Statement of Nancy Zirkin, Deputy Director, Leadership Conference on Civil Rights Opposing Michael McConnell to the U.S. Court of Appeals for the 10th Circuit
Good Morning. I am Nancy Zirkin, Deputy Director of the Leadership Conference on Civil Rights – a coalition of over 180 national organizations dedicated to the protection and advancement of civil rights and liberties. Standing with me today are not only LCCR members such as People for the American Way, but also leaders of other communities such as the Alliance for Justice, a coalition of organizations dedicated to advancing the cause of justice for all Americans, NARAL, one of the nation’s leading organizations dedicated to protecting a woman’s right to choose, and Americans United, which has been a vigilant watchdog guarding the constitutional guarantee of the separation of church and state. Today these coalitions, organizations and diverse communities join together in opposing the confirmation of Michael McConnell to the United States Court Of Appeals for the 10th Circuit.
We strongly believe that the composition of the federal judiciary is a civil rights issue of profound importance to all Americans because the individuals charged with dispensing justice in our society have a direct impact on civil rights protections for all. As such, the federal judiciary must be perceived by the public as an instrument of justice, and the individuals who are selected for this branch of government must be the embodiment of fairness and impartiality.
Also, circuit courts play an increasingly important role in our federal judiciary. The Supreme Court hears only about 80 cases each year. The federal appellate courts hear tens of thousands of cases. The circuit courts are, therefore, for most people, the courts of last resort. Consequently, nominees to these courts merit close scrutiny.
Many in the press and in the Senate would have you believe that the groups standing before you today, as well as other groups, are opposed to Bush’s nominees because they are conservative. In truth, many if not all of President Bush’s nominations to the federal bench have been conservative, and we have opposed very few of the 127 people who have been nominated to the federal bench over the past 19 months.
What we have opposed – and what we will continue to oppose — is the packing of the federal courts with extreme right wing ideologues, such as Charles Pickering, Priscilla Owen and Dennis Shedd, who have demonstrated that they will use their own ideology–and not legal precedent–to decide cases, particularly on issues important to women, racial and religious minorities, and consumers. We know that the communities that we represent and the American people generally want moderate federal judges who will fairly interpret the law based on judicial precedent and common sense –not activist judges who will decide cases based on their personal ideological goals to seriously harm civil rights protections for all Americans.
There is no question that Professor McConnell is an accomplished academic and an effective advocate, whose intellect and productivity is admired by a wide range of lawyers and law professors. This support does not eradicate the extremist views that he has articulated on civil rights and civil liberties.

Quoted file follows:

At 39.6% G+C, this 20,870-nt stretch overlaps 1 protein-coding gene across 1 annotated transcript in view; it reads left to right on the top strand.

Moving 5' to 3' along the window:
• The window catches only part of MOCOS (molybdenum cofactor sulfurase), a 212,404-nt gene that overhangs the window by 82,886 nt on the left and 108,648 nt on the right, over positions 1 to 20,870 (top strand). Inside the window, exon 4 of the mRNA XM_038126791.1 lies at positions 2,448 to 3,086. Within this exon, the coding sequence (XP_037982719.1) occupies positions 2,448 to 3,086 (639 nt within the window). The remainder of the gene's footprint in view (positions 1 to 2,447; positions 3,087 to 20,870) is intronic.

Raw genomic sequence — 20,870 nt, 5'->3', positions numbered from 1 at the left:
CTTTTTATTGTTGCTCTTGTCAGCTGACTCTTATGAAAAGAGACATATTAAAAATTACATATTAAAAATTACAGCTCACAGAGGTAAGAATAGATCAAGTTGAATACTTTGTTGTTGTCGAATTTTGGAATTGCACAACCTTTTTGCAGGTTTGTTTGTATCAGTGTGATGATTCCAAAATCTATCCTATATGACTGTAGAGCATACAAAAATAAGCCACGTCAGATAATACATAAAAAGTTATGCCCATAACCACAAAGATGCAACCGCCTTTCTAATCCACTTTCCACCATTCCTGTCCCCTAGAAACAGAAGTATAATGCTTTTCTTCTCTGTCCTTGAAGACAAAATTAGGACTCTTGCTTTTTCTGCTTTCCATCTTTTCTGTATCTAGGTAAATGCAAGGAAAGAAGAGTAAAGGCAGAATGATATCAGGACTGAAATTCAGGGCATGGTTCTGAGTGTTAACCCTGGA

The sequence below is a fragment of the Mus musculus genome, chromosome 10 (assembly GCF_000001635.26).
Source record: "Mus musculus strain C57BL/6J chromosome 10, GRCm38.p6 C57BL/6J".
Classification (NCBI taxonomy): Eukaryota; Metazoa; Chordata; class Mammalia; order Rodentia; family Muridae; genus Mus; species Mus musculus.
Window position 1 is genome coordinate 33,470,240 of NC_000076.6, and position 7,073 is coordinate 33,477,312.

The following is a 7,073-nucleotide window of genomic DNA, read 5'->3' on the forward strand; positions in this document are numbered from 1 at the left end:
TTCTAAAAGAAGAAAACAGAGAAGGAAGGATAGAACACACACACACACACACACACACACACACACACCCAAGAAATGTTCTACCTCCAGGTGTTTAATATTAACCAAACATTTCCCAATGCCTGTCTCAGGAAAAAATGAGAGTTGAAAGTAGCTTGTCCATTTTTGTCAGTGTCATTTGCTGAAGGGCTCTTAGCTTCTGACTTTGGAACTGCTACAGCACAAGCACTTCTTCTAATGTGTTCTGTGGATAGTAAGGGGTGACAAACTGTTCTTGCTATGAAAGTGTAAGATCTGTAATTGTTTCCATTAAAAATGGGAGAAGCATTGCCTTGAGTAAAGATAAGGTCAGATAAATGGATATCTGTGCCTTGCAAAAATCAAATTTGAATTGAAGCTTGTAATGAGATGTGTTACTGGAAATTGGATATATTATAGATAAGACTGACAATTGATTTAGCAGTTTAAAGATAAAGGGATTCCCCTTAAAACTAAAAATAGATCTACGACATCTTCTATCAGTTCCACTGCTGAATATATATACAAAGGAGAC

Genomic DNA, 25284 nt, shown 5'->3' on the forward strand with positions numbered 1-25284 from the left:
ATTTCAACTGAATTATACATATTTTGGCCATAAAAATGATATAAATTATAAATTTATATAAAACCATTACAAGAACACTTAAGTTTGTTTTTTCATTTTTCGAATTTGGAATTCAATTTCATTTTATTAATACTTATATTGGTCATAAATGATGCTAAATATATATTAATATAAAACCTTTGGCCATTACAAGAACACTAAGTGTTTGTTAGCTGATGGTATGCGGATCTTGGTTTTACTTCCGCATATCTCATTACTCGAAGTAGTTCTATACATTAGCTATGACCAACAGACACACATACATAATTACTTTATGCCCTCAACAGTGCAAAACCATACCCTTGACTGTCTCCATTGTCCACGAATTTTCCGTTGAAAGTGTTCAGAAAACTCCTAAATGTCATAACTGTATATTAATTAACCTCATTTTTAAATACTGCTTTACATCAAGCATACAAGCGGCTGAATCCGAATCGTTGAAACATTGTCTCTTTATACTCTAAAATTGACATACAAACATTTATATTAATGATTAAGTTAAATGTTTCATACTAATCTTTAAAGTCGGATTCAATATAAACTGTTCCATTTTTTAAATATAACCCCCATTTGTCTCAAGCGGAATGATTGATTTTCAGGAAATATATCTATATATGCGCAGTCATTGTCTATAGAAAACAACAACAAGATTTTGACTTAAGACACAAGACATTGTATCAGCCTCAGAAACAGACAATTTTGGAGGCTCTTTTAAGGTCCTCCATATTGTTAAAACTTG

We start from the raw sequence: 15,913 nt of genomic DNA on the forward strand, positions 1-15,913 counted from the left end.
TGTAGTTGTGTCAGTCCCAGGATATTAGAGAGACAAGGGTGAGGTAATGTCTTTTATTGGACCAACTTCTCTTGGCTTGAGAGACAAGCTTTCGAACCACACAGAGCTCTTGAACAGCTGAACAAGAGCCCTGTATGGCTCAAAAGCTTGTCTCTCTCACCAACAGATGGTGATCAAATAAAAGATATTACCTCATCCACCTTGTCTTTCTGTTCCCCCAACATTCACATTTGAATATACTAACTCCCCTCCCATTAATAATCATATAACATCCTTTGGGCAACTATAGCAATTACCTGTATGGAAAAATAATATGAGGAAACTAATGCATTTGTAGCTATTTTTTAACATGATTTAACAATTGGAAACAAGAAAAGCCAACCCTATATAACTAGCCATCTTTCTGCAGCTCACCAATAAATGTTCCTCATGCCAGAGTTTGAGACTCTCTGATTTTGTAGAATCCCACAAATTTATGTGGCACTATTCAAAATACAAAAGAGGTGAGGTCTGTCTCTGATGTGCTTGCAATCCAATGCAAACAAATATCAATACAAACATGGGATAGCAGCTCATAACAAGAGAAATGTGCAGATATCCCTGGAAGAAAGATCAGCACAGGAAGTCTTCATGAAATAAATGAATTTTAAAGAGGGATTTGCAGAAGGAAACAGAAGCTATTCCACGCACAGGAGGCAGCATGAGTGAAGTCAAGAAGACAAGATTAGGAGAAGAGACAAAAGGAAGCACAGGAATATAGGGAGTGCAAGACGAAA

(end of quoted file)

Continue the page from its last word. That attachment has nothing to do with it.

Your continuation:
Further, there is serious reason to question his ability to impartially follow the law in cases where he has strong personal views. In the reports and statements issued today in opposition to Professor McConnell’s confirmation, many of you will likely be surprised at how extreme his views are and how candid he is about his disdain for certain seminal precedents of the Supreme Court. We believe that, if confirmed, Professor McConnell will lead the way in curtailing our basic civil rights and civil liberties.
Professor McConnell’s record as a law professor and zealous advocate is particularly troubling in many areas important to our communities. He has supported efforts to limit congressional authority to protect civil rights and has argued for weakening both statutory and constitutional protections against discrimination based on race, gender and sexual orientation. For example, McConnell strongly disagreed with the Supreme Court’s unanimous decision in Bob Jones University v. United States, which held that the IRS may deny tax-exempt status to a religious university with racially discriminatory policies, such as – as in this case – a ban on inter-racial dating. He has also spoken out in opposition to the principle of “one person one vote.” McConnell’s writings clearly demonstrate active opposition to key civil rights principles.
In his writing, Professor McConnell has also expressed a disdain for precedent, along with support for a kind of “judicial nullification” that threatens our system of lower court’s following established precedent. He has called the Supreme Court’s decision in Roe v. Wade an “embarrassment” of “questionable legitimacy” and has expressed admiration for a district court judge who refused to apply the Freedom of Access to Clinic Entrances Act because the defendants did not act with “bad purpose,” an element not found in the statute.
Given McConnell’s disdain for judicial precedent, his hostility toward basic civil rights principles, and his record as a zealous activist for conservative causes, we are compelled to oppose his confirmation.